Workplace safety is one of the most talked-about topics in the professional world. With fatalities, injuries, and other concerns, safety is something that’s constantly scrutinized by organizations like OSHA around the globe.


That’s why there are a bunch of statistics, reports, and other facts that help employers and workers understand their industries better. Today, we’re looking at a few such statistics and important information, which will tell us the following:



  • Fatal Construction Injuries
  • Non-Fatal Construction Statistics
  • Causes of Construction Injuries
  • Cost of Injuries in Construction
  • Inspections By OSHA
  • OSHA Safety Training Statistics
  • Impact of Workplace Safety Initiatives


These are the key statistics we’ll be focusing on throughout this article. So, let’s get started. 

Fatal Construction Injuries

  • The construction Industry has the most fatal injuries, with 1 in 5 fatal injuries reported in construction sites. [Bureau of Labor Statistics/BLS]
  • The most devastating year was 2021, with almost 10 deaths per year, up from the previous year’s 9-9.6 deaths per year ratio.
  • Around 83 people lost their lives on construction sites in 2021. Making one of the toughest in terms of fatalities. 
  • Out of the 345 deaths caused by falls in 2023, 96 of them were in the construction industry—more than any other. [BLS]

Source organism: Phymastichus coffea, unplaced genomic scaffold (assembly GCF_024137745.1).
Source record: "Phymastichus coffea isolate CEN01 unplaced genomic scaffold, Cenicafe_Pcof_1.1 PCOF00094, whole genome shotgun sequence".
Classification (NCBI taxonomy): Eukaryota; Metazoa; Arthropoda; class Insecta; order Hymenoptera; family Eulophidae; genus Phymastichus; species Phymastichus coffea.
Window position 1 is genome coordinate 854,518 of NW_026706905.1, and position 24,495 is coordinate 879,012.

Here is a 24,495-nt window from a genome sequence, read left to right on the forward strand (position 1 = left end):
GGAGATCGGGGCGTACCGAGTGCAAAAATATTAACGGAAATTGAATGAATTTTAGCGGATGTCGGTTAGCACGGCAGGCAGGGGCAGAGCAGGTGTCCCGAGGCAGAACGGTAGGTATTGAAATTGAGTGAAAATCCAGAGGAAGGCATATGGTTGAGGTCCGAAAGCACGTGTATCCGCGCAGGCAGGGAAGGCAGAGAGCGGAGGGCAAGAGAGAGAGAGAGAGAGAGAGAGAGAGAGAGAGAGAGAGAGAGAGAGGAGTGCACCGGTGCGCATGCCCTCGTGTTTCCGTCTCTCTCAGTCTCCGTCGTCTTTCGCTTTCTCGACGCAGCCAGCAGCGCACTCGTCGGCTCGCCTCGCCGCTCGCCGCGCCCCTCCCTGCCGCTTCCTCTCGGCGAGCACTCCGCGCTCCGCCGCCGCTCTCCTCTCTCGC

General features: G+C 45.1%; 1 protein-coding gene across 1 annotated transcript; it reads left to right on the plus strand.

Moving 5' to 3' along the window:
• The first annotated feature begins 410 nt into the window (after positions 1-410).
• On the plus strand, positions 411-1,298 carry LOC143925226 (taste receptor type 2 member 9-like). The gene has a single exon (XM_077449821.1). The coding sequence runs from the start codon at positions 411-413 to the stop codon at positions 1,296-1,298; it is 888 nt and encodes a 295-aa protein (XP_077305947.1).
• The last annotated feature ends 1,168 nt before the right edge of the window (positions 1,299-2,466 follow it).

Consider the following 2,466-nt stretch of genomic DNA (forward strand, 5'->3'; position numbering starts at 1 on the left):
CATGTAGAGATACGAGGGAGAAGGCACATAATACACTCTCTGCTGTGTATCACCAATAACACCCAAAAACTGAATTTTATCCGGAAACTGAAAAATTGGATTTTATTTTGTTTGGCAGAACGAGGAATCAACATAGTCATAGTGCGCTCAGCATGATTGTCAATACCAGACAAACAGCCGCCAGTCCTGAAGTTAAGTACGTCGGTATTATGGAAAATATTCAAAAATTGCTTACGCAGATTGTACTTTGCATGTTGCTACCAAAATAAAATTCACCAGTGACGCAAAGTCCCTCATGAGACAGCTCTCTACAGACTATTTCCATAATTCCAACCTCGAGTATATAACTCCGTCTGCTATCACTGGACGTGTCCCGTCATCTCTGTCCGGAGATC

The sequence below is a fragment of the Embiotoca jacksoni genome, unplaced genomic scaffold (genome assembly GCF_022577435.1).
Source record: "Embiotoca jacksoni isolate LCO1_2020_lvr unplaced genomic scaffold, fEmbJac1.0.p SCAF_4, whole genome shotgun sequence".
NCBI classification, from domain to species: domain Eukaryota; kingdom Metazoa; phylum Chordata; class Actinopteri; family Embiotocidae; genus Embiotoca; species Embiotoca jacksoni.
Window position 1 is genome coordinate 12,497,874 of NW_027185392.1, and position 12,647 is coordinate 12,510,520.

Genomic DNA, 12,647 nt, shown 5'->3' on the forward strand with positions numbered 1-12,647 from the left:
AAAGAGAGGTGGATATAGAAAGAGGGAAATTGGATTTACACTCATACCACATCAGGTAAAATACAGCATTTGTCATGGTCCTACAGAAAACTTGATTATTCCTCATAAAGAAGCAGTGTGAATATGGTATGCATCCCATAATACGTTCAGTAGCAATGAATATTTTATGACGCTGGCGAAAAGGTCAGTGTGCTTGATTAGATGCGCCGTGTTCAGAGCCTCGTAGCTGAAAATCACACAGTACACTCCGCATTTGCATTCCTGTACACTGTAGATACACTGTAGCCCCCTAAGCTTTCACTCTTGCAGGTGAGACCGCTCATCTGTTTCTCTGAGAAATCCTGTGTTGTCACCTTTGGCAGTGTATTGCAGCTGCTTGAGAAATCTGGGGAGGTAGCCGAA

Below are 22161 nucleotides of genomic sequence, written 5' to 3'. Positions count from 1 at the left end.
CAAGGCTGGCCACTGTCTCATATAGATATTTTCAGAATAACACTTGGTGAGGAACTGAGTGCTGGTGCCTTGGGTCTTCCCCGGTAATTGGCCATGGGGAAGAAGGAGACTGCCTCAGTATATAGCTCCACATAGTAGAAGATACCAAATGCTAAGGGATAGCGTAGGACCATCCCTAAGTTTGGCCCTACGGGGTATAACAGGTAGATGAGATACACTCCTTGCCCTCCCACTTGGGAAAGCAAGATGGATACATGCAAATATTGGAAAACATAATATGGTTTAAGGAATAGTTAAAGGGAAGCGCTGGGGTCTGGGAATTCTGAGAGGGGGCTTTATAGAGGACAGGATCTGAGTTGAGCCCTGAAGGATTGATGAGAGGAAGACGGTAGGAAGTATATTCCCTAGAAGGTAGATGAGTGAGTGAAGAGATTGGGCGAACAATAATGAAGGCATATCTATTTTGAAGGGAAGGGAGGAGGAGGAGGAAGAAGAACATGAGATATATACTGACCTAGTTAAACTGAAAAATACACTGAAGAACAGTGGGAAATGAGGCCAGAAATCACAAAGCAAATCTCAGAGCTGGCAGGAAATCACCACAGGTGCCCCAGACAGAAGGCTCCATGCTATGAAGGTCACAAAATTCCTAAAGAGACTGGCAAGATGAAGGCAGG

• Specialty trade contractors happened to be the most dangerous niche for construction, with the most deaths recorded in 2018, 2020, and 2021. [BLS]
  • Workers between 25 and 34 happen to be the most difficult ages in construction, due to injuries and fatalities.
  • Texas is the most dangerous state for construction workers, with over 1k average fatalities in the state.
  • 2019 recorded over 1030 deaths due to falls, slips, and trips on construction sites. [BLS]
  • CDC reports that Caught-in/getting stuck is responsible for around 5.4% of worker deaths in construction. [CDC]

Non-Fatal Construction Statistics

  • OSHA recorded the most construction-related injuries (non-fatal) back in 2016, with numbers surpassing 77,780.
  • Residential building construction led the charts with the most injuries, amounting to 10k in 2023. 
  • Experts report that 25-35 are most likely the age to get injured in a construction workplace. [NSC]
  • Tinnitus is one of the most common injuries among construction workers, with over 7% of them having it. [CDC]
  • Construction leads the way with 6% of injuries, which end up with workers spending days away from work.
  • 2023 actually proved quite safe comparatively for construction workers, as the injury rate dropped to 2.6 workers per 100. []
  • Around 51% of workers have suffered some sort of overexposure to noise as of this writing. [CDC]
  • Fall protection in construction is the most violated safety standard by OSHA, even though there are strict guidelines. [OSHA]

Causes of Construction Injuries

  • Around 31% of injuries in construction are due to falls, slips, and trips.
  • Falling is responsible for most accidents in the construction industry, with 47% of incidents under the falling category.